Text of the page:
God works with us and in us in order to make us pleasing to Himself. Salvation and righteousness is not Monergisitc (one energy/work) but Synergistic. With God both initiating it and being in the process. Not destroying human will but transforming it. So that we are actually made righteous and actually conformed to the image of Christ. And Christ is the image of God. And we were made to be living images of God. That’s why Saint Irenaeus in the second century said “The glory of God is man fully alive.”

“Therefore, my beloved, as you have always obeyed, so now, not only as in my presence but much more in my absence, work out your own salvation with fear and trembling, for it is God who works in you, both to will and to work for his good pleasure. (Philippians 2:12-13 ESV)”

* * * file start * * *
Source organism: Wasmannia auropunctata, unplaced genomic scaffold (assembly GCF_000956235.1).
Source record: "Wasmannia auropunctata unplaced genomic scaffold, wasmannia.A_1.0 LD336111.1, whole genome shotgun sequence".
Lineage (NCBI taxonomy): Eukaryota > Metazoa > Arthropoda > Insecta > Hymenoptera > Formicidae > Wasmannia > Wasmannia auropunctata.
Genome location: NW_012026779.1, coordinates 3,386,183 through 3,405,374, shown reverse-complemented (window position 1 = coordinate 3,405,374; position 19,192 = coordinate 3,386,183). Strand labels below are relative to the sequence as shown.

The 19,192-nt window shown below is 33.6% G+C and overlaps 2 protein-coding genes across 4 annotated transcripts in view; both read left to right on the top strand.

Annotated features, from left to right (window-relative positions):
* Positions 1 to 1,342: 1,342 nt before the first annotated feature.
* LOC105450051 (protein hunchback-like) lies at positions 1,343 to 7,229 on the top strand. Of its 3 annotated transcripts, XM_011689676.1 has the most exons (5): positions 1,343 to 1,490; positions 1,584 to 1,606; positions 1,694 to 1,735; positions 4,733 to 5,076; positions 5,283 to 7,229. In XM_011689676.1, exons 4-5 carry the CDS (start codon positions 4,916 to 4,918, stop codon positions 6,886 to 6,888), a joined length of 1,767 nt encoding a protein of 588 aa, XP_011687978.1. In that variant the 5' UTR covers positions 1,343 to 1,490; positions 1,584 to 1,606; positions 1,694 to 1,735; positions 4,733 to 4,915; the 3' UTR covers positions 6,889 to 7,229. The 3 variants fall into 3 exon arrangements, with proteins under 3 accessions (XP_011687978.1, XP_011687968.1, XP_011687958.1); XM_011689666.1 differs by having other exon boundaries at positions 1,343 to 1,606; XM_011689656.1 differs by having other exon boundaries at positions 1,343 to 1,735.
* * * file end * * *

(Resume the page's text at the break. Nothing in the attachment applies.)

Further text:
“For we are his workmanship, created in Christ Jesus for good works, which God prepared beforehand, that we should walk in them. (Ephesians 2:10 ESV)”

“For those whom he foreknew he also predestined to be conformed to the image of his Son, in order that he might be the firstborn among many brothers. And those whom he predestined he also called, and those whom he called he also justified, and those whom he justified he also glorified. (Romans 8:29-30 ESV)”

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This entry was posted on July 17, 2015 by in Theology and tagged , , , , , , , , , , , , , , , .